On May 24 two riders set off on an arduous cross-country bike ride with a mighty goal in mind: to break the chains of poverty and human trafficking. Hoping to raise awareness and $1 million, George Cook, Institutional Consulting Director with Graystone Consulting, and Mike Rutter, COO of Bright Hope, began their 3000-mile and 40-day journey starting at the Santa Monica Pier. The two plan on arriving in Washington, DC on July 2.
On Day 15, George connected with IJM and shared the team's progress and the responses they’ve encountered along the way in the following edited interview.
Q: Where are you and the team currently?
We are in Gunnison, Colorado today. It is a rest day. Yesterday we rode in the rain for three hours and climbed two mountain passes. Before that we faced the heat of the desert, so we have gone from one extreme to the other.
We've been averaging a little slower in the mountains because of the mountain passes, but once we get to Kansas, the ride will be between 100-110 miles a day.
Q: How has the ride been so far?
It's been exhilarating. We've been meeting a lot of people. We've got a 24-foot RV that has the "Break the Chains" logo on it so we get a lot of questions wherever we stop. We tell people that we're anti-human trafficking and trying to break the chains of violence and poverty.
Q: How do you stay motivated throughout the long days, changing weather and aching muscles?
One way is that Mike and I have a laminated picture on the front of our bicycles of someone who is in aftercare, who has been rescued from a brothel. It is high motivation when you look into the face of a real person, with a real name who was abused and trafficked, and you realize that this is a life that will be forever changed because somebody cared enough to rescue their life.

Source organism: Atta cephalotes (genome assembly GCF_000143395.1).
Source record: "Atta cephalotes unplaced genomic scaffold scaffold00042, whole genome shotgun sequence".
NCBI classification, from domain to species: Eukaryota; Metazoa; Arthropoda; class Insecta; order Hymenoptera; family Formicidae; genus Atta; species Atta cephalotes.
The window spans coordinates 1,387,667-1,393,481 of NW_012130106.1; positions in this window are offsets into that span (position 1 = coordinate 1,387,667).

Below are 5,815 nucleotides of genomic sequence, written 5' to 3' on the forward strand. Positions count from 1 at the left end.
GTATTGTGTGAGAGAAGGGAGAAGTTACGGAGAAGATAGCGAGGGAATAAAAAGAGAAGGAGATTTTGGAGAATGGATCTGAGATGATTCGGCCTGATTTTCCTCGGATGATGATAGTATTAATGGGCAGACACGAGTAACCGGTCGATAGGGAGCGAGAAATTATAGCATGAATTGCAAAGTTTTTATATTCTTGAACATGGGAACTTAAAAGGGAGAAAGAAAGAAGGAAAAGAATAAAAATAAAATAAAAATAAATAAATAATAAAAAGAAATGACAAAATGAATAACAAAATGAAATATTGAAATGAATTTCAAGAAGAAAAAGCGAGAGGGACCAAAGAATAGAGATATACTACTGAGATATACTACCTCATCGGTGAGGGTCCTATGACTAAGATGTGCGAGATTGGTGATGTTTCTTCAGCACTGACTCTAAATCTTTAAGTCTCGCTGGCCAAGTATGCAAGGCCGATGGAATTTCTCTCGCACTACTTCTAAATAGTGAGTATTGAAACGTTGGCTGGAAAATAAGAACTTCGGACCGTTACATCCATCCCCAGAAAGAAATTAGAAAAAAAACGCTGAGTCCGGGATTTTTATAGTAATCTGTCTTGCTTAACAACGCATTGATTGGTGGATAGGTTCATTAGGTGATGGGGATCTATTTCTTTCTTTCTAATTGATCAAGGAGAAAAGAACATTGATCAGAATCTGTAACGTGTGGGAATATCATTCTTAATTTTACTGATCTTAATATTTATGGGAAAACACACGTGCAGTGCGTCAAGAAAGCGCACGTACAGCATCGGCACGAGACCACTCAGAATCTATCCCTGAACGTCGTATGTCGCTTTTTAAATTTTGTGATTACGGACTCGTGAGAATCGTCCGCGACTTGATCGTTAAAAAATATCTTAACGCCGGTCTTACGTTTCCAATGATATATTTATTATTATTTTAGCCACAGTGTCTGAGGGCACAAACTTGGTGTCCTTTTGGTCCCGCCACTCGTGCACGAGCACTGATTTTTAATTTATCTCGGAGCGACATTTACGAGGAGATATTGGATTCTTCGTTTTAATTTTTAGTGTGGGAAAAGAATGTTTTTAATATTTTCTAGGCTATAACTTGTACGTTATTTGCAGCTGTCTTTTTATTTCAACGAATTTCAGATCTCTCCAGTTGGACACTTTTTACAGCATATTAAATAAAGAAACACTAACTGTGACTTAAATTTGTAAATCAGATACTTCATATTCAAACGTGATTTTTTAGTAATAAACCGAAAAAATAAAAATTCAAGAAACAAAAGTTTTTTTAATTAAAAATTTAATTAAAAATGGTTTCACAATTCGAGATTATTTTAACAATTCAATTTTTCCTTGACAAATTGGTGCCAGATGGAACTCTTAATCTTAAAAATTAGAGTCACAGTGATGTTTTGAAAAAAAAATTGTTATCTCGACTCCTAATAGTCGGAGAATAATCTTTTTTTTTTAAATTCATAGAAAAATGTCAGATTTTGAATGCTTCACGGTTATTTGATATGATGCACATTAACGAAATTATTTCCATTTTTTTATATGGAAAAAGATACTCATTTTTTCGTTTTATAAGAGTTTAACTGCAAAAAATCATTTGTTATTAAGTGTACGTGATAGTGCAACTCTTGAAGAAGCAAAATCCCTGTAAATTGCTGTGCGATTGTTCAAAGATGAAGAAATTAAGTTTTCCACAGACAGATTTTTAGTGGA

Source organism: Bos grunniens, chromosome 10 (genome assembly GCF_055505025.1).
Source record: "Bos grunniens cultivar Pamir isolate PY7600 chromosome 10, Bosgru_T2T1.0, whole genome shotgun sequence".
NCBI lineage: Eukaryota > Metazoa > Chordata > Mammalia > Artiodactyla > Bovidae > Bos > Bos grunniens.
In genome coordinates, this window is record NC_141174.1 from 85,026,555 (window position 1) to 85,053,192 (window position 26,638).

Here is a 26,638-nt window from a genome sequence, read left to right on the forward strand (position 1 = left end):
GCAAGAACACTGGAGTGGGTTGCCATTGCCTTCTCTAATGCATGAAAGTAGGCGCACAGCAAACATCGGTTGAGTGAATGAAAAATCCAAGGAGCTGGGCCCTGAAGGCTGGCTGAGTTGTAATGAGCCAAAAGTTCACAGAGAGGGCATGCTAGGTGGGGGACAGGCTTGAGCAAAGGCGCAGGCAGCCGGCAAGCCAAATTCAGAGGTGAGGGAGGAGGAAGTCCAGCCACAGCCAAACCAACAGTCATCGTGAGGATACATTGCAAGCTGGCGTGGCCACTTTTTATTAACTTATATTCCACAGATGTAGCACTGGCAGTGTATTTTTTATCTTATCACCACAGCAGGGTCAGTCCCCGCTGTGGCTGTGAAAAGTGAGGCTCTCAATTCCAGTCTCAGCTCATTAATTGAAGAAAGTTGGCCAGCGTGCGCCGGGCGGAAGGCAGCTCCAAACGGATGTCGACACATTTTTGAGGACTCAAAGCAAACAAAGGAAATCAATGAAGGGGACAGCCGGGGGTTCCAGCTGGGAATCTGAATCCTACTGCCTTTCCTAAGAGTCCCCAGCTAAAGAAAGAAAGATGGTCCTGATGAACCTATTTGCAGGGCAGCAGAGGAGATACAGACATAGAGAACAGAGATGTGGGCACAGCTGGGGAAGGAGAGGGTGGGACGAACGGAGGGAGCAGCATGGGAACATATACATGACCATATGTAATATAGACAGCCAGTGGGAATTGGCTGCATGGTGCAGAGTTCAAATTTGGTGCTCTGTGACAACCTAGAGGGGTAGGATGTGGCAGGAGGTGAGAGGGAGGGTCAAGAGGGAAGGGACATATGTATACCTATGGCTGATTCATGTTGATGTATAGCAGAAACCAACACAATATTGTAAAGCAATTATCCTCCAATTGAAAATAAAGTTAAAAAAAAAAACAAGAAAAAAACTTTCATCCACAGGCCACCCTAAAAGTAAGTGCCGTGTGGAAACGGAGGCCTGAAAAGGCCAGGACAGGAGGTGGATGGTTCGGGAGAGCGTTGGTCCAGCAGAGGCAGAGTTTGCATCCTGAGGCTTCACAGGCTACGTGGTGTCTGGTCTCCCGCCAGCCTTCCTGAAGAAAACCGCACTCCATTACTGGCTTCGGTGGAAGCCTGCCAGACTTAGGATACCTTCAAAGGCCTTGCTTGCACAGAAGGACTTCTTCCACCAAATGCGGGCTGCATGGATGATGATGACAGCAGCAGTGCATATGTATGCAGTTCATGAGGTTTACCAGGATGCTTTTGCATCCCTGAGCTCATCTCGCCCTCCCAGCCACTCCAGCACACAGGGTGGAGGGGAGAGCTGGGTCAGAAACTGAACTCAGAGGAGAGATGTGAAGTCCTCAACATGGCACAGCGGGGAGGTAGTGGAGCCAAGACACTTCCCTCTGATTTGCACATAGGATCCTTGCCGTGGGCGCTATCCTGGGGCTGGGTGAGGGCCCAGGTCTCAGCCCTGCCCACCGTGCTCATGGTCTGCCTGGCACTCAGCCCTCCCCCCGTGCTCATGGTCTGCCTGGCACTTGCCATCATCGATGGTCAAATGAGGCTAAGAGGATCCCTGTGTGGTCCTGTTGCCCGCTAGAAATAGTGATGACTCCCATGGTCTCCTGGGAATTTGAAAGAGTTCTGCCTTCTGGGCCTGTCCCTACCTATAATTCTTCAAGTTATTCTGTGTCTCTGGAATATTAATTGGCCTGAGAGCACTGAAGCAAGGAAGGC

And it motivates us in the sense that we get up and do this work voluntarily. It's hard work, but our work will be over in six weeks. These people will get up, and if they are not rescued, they are going to be working day after day after day—with no hope. When we're going through discomfort, we realize others are in discomfort all of the time and it raises the motivation to want to rescue them.
Q: What responses have you encountered?
Some people are mildly interested and others are amazed. It goes from spontaneously, "I want to give you some money" to "Oh, wow, that's interesting."
Some people begin to grasp the magnitude of the issue—it’s a wake-up for them. Some people don't know human-trafficking is going on. Some people do but don't know what to do about it.
Q: Why do you think people are eager to contribute?
I think two-fold. One is relationship investment that I've had with people over the years—so a personal connection. But secondly I think it's an easy cause to care about. As soon as you personalize someone in slavery, I don't think you can get it out of your mind. When you visualize a slave, someone who is day after day after day in the shackles under an oppressive, I think there is an emotional grip there—at least that's the case for me.
Q: When did you first have the idea to bike cross-country to raise support?
I've had the idea in the back of my mind for a long time. It was a little fuzzy, but I began to think of what would quickly grab people's attention. This issue hit me in my life the most viscerally when I saw a picture of a little girl being trafficked. It was so emotionally disturbing that I instantly reacted.
I knew if I could prompt other people to think about another human being bought or sold, another human being treated like a piece of garbage, and give that image to a person who has a heart of goodness, compassion and care, that there is going to be a response. My dream is that there's awareness of the issue and that people can come together with different skills and different capabilities in the fight to train, to rescue and to rehabilitate.
Support George on his journey to end human trafficking and stay updated on the #BreaktheChains team on Bright Hope's website and social media platforms.
International Justice Mission is the world’s largest international anti-slavery organization, working to end modern-day slavery, human trafficking and other forms of violence against the poor by rescuing and restoring victims, restraining perpetrators, and transforming broken public justice systems. Learn more at www.ijm.org.